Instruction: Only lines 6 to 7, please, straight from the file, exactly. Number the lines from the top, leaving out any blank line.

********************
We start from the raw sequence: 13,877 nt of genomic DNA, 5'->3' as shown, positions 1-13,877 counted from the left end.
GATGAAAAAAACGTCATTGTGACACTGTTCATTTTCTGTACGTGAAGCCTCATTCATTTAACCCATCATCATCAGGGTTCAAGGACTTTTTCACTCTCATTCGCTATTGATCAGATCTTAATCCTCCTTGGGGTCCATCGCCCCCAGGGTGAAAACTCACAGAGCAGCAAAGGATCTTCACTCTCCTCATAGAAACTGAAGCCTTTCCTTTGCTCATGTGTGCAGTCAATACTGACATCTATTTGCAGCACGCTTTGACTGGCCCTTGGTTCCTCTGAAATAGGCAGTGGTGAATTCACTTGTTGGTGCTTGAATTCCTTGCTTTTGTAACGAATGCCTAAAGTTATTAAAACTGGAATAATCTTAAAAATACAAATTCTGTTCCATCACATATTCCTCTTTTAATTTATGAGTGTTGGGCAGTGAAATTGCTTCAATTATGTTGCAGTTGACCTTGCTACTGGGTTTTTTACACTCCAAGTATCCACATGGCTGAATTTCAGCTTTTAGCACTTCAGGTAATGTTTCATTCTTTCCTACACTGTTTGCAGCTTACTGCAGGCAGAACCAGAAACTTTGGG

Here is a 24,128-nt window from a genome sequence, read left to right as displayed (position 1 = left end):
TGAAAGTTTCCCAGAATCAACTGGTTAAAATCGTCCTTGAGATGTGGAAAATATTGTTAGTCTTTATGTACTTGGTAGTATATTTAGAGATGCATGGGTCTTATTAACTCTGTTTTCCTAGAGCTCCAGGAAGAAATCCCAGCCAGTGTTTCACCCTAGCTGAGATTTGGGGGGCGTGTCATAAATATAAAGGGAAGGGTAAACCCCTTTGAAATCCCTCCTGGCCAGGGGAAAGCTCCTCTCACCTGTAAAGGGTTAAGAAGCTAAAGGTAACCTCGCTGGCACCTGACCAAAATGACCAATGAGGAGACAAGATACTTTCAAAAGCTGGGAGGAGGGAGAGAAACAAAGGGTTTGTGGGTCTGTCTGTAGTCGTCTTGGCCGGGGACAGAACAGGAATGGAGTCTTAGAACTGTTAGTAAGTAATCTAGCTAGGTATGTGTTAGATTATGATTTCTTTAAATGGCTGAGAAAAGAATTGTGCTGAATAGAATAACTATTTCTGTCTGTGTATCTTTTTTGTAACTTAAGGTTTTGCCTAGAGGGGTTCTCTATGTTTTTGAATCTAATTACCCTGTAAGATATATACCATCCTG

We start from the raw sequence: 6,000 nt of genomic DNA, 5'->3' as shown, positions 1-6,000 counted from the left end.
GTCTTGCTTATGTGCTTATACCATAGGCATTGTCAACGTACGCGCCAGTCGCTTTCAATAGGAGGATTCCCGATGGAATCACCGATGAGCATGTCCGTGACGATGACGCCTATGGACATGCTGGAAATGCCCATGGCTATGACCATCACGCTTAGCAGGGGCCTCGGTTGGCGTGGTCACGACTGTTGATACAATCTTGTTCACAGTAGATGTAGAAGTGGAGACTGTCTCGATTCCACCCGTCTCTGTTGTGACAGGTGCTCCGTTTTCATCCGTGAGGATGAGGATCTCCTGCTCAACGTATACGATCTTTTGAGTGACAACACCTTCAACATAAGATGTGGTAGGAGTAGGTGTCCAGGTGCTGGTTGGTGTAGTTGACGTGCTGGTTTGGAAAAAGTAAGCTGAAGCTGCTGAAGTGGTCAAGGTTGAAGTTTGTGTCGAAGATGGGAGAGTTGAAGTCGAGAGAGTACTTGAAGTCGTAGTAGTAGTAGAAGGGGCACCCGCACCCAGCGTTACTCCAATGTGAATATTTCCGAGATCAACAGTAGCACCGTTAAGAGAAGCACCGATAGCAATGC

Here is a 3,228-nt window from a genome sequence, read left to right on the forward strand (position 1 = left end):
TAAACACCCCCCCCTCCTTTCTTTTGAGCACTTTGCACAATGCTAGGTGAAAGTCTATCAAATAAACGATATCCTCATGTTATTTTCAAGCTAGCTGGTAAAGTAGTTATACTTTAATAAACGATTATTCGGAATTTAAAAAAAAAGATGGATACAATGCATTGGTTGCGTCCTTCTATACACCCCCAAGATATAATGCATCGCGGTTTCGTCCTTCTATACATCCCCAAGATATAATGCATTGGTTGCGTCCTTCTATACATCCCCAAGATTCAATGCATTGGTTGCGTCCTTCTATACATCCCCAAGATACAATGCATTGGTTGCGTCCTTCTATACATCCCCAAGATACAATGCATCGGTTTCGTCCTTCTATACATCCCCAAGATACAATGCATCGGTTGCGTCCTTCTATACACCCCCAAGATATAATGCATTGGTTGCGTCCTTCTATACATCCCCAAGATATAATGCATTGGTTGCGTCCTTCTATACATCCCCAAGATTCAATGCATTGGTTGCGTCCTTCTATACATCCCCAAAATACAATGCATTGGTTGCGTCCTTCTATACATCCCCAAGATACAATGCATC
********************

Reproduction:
GTCTTGCTTATGTGCTTATACCATAGGCATTGTCAACGTACGCGCCAGTCGCTTTCAATAGGAGGATTCCCGATGGAATCACCGATGAGCATGTCCGTGACGATGACGCCTATGGACATGCTGGAAATGCCCATGGCTATGACCATCACGCTTAGCAGGGGCCTCGGTTGGCGTGGTCACGACTGTTGATACAATCTTGTTCACAGTAGATGTAGAAGTGGAGACTGTCTCGATTCCACCCGTCTCTGTTGTGACAGGTGCTCCGTTTTCATCCGTGAGGATGAGGATCTCCTGCTCAACGTATACGATCTTTTGAGTGACAACACCTTCAACATAAGATGTGGTAGGAGTAGGTGTCCAGGTGCTGGTTGGTGTAGTTGACGTGCTGGTTTGGAAAAAGTAAGCTGAAGCTGCTGAAGTGGTCAAGGTTGAAGTTTGTGTCGAAGATGGGAGAGTTGAAGTCGAGAGAGTACTTGAAGTCGTAGTAGTAGTAGAAGGGGCACCCGCACCCAGCGTTACTCCAATGTGAATATTTCCGAGATCAACAGTAGCACCGTTAAGAGAAGCACCGATAGCAATGC

Here is a 3,228-nt window from a genome sequence, read left to right on the forward strand (position 1 = left end):